Precolonial Economy and Society, c. 1850–1930

  • Ellen Hillbom
  • Jutta Bolt
Part of the Palgrave Studies in Economic History book series (PEHS)


The Tswana groups occupying present-day Botswana arrived in the mid-nineteenth century. In this chapter Hillbom and Bolt analyse their precolonial agro-pastoral production system of combining subsistence crop farming with amassment of cattle. The chapter starts with explaining how the settlement patterns and allocation of agricultural resources of the Tswana formed the basis for the development of a centralized state. Subsequently, the colonial administration’s focus on turning Bechuanaland into a labour reserve for the Southern African region and establishing a taxation system to secure government revenues is scrutinized. For this early colonial era the authors concur with the perception that Botswana experienced limited colonial influence and they identify the 1930s as the break with precolonial structures.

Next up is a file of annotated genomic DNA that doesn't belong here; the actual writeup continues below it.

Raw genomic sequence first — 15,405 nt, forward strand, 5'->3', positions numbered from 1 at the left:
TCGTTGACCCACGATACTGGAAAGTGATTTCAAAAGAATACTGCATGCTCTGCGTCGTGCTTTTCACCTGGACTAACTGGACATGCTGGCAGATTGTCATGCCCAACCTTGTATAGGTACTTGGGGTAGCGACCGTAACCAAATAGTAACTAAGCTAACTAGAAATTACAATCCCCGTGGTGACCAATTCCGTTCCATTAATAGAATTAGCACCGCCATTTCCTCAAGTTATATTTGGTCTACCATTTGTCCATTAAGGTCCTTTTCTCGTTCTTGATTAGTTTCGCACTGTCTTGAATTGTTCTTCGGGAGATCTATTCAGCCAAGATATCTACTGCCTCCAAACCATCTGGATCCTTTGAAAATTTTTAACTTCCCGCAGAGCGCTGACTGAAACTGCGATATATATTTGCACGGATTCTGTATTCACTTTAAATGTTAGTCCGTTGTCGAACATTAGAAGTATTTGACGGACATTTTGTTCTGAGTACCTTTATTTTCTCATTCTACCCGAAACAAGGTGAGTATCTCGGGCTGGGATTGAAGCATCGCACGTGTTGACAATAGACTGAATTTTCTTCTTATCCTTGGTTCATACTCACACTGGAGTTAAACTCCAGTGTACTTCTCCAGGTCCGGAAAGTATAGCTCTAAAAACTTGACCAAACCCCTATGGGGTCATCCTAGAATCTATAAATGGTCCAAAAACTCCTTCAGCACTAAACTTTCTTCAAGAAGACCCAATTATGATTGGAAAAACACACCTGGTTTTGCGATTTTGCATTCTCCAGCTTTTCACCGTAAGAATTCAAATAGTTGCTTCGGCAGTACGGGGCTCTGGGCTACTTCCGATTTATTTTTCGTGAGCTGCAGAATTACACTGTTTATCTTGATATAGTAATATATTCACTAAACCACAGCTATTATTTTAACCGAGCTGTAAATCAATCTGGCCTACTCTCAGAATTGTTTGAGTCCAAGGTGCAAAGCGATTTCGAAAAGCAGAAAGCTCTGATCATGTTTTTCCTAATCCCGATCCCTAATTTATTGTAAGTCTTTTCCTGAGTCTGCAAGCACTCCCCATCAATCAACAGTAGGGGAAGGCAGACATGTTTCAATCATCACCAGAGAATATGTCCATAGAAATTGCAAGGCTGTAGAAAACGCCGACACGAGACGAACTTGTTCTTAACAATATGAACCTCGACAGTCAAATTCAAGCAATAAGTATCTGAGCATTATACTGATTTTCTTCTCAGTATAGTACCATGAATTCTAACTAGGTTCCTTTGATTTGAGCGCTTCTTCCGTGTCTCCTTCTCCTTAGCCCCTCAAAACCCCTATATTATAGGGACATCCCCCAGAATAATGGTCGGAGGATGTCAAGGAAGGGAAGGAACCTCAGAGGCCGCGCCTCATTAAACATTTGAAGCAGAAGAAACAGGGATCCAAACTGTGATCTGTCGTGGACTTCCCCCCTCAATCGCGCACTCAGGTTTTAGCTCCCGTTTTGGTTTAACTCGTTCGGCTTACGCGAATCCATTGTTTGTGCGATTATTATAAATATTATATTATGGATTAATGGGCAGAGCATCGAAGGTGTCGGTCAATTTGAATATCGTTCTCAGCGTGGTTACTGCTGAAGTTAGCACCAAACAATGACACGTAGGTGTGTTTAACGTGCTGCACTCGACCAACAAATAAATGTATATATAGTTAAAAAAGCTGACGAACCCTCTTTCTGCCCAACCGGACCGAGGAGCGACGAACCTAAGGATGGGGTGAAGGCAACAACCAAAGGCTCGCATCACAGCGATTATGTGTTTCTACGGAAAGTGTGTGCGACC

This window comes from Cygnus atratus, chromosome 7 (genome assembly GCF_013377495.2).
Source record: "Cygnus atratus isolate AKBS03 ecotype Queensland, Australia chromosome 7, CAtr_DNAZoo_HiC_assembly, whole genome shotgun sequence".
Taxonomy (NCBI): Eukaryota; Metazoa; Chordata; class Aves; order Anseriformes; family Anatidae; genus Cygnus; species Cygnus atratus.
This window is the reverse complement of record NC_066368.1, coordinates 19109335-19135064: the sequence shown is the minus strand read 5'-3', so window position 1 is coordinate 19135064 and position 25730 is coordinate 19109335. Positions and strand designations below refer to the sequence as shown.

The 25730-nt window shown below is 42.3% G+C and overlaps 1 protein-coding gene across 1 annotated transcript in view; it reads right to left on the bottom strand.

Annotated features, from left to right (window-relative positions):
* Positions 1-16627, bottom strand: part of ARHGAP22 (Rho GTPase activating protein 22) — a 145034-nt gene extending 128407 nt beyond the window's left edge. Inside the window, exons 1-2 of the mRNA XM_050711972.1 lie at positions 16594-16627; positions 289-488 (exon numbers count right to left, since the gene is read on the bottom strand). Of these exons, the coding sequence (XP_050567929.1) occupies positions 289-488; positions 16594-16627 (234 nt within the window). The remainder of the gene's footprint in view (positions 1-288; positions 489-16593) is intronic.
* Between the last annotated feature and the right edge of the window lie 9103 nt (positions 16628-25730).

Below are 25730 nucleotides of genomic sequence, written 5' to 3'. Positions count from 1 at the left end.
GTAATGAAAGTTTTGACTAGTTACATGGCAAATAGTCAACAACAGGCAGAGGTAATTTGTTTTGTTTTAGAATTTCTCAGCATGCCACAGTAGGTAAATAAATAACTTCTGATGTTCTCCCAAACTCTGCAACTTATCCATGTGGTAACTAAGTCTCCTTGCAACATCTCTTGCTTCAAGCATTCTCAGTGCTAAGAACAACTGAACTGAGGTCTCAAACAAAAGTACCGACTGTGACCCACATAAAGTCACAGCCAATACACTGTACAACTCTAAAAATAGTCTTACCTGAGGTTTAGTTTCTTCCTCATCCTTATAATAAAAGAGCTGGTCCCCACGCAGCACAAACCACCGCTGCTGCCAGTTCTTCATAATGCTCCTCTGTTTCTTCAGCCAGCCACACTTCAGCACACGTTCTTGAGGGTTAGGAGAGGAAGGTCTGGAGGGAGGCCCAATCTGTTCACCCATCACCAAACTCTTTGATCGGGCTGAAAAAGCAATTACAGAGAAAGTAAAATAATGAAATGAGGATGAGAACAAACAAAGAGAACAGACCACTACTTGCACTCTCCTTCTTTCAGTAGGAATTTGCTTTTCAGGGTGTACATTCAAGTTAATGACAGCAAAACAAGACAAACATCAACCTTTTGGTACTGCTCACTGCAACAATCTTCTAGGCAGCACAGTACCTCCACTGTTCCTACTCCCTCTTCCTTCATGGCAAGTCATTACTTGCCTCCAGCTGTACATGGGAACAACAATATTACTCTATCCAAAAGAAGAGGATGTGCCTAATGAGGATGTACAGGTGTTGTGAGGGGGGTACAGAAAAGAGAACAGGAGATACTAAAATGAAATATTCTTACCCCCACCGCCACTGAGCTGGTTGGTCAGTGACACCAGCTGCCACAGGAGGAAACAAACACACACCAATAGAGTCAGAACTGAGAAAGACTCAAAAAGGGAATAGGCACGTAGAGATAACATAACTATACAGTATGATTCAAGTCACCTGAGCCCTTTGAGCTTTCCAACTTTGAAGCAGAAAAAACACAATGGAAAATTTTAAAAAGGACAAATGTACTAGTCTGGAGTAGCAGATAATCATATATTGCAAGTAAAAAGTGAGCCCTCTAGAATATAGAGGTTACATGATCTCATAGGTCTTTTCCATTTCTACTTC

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Archive Material

  1. Annual Report of the Bechuanaland Protectorate. Issues 1903/1904, London School of Economics Library.Google Scholar

Copyright information

© The Author(s) 2018

Authors and Affiliations

  • Ellen Hillbom
    • 1
  • Jutta Bolt
    • 2
    • 3
  1. 1.University of LundLundSweden
  2. 2.Lund UniversityLundSweden
  3. 3.University of GroningenGroningenThe Netherlands

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